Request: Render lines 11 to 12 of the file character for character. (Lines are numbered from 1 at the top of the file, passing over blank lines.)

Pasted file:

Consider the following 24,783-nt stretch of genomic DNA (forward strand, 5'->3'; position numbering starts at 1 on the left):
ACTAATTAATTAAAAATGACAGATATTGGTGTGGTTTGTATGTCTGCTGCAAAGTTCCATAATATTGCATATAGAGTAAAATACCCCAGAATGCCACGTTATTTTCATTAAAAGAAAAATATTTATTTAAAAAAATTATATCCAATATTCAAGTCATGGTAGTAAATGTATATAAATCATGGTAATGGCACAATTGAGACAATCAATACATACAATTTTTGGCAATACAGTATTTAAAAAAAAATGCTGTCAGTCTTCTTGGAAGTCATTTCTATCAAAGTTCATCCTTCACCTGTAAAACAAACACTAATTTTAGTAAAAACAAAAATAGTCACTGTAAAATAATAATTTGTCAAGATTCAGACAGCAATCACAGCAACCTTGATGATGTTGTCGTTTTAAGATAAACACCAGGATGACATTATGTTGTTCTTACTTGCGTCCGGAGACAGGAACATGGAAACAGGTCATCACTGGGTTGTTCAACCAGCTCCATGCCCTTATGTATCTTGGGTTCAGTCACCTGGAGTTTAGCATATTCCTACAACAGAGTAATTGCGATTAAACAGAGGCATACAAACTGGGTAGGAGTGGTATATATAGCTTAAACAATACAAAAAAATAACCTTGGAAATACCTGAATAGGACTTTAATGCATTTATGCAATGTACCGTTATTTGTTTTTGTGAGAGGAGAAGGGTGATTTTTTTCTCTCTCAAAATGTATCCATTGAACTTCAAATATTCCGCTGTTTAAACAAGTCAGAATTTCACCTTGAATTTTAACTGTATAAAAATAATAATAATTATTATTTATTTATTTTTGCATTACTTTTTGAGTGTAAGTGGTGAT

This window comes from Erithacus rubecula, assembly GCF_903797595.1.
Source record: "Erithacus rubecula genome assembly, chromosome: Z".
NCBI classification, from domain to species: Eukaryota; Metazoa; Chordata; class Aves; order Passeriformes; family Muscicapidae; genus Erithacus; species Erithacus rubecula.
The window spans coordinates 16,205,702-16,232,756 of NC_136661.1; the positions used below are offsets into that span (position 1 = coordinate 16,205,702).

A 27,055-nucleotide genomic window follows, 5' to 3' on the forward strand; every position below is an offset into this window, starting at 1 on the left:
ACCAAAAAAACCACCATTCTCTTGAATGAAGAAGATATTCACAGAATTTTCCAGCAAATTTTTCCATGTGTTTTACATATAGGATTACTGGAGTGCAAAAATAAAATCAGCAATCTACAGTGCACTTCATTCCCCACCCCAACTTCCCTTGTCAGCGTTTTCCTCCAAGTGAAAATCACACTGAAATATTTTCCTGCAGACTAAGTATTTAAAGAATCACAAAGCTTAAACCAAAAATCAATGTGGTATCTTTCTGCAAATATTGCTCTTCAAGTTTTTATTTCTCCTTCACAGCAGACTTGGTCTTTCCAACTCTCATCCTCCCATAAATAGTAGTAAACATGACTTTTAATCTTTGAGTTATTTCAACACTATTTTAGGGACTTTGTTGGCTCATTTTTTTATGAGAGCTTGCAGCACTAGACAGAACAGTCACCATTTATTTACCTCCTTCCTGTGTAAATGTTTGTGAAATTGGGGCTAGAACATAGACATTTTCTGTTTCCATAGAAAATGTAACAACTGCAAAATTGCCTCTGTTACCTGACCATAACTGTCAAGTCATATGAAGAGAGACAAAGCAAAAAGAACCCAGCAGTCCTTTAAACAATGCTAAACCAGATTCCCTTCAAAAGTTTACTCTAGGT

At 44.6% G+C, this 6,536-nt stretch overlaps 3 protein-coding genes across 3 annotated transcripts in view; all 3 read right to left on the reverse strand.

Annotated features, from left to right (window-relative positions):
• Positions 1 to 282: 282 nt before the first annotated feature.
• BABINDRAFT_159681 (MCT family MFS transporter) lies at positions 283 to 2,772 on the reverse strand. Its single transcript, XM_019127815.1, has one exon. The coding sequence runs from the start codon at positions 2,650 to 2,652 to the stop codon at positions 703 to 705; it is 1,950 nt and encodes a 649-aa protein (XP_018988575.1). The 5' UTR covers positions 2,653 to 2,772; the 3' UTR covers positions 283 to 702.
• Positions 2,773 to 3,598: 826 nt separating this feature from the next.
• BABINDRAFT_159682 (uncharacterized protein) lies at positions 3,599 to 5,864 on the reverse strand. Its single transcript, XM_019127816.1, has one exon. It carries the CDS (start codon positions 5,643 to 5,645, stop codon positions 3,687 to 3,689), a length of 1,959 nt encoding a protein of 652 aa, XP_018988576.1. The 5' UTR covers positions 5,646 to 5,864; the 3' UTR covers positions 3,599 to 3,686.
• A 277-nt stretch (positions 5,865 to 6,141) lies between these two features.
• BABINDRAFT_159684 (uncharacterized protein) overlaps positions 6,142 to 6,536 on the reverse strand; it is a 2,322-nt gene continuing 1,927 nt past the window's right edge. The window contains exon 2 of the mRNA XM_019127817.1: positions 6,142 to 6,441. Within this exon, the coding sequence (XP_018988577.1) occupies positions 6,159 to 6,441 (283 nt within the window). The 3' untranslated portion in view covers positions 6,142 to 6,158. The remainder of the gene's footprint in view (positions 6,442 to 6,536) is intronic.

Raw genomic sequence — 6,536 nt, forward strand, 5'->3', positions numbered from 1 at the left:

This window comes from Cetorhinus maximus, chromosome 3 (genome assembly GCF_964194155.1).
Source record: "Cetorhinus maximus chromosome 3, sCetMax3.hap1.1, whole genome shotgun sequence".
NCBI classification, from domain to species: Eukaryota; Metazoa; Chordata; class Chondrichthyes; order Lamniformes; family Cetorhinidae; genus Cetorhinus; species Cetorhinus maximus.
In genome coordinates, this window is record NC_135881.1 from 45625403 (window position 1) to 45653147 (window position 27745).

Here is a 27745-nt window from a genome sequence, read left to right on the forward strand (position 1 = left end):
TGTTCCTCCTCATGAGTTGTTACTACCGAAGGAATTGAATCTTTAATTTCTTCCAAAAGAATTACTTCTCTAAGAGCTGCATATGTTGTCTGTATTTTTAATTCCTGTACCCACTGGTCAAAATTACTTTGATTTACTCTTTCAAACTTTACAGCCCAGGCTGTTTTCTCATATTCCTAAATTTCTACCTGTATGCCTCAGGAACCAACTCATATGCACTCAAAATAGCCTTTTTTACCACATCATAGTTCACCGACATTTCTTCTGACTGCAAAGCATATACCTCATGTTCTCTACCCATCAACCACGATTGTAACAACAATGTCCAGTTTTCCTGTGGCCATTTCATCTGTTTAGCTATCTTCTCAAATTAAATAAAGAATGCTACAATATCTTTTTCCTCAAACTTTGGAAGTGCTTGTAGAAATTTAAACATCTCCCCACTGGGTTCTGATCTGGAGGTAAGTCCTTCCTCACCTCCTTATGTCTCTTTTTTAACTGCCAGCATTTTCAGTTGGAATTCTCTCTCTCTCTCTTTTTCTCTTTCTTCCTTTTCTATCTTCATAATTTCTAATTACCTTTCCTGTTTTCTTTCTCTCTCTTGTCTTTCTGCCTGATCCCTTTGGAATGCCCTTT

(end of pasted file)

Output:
• Positions 1 to 282: 282 nt before the first annotated feature.
• BABINDRAFT_159681 (MCT family MFS transporter) lies at positions 283 to 2,772 on the reverse strand. Its single transcript, XM_019127815.1, has one exon. The coding sequence runs from the start codon at positions 2,650 to 2,652 to the stop codon at positions 703 to 705; it is 1,950 nt and encodes a 649-aa protein (XP_018988575.1). The 5' UTR covers positions 2,653 to 2,772; the 3' UTR covers positions 283 to 702.